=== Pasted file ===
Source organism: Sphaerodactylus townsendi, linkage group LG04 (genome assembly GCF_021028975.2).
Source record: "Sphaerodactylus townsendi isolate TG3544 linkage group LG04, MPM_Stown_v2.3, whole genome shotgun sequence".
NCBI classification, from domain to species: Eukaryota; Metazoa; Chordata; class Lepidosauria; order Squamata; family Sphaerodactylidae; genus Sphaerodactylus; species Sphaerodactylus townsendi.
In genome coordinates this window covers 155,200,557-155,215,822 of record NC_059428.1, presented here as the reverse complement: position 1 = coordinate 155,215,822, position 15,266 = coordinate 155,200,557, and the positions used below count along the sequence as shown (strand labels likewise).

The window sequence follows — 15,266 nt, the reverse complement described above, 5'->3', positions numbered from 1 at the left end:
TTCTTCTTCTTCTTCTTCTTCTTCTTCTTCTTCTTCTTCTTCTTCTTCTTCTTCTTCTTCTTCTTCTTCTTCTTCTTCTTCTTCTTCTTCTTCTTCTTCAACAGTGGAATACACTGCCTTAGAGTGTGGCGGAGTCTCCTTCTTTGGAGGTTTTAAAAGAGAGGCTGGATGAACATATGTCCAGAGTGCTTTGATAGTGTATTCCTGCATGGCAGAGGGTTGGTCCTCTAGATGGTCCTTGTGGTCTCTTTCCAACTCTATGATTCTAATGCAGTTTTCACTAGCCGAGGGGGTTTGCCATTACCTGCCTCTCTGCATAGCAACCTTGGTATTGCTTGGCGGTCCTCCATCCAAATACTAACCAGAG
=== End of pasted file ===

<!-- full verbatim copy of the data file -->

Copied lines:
Source organism: Sphaerodactylus townsendi, linkage group LG04 (genome assembly GCF_021028975.2).
Source record: "Sphaerodactylus townsendi isolate TG3544 linkage group LG04, MPM_Stown_v2.3, whole genome shotgun sequence".
NCBI classification, from domain to species: Eukaryota; Metazoa; Chordata; class Lepidosauria; order Squamata; family Sphaerodactylidae; genus Sphaerodactylus; species Sphaerodactylus townsendi.
In genome coordinates this window covers 155,200,557-155,215,822 of record NC_059428.1, presented here as the reverse complement: position 1 = coordinate 155,215,822, position 15,266 = coordinate 155,200,557, and the positions used below count along the sequence as shown (strand labels likewise).

The window sequence follows — 15,266 nt, the reverse complement described above, 5'->3', positions numbered from 1 at the left end:
TTCTTCTTCTTCTTCTTCTTCTTCTTCTTCTTCTTCTTCTTCTTCTTCTTCTTCTTCTTCTTCTTCTTCTTCTTCTTCTTCTTCTTCTTCTTCTTCTTCAACAGTGGAATACACTGCCTTAGAGTGTGGCGGAGTCTCCTTCTTTGGAGGTTTTAAAAGAGAGGCTGGATGAACATATGTCCAGAGTGCTTTGATAGTGTATTCCTGCATGGCAGAGGGTTGGTCCTCTAGATGGTCCTTGTGGTCTCTTTCCAACTCTATGATTCTAATGCAGTTTTCACTAGCCGAGGGGGTTTGCCATTACCTGCCTCTCTGCATAGCAACCTTGGTATTGCTTGGCGGTCCTCCATCCAAATACTAACCAGAG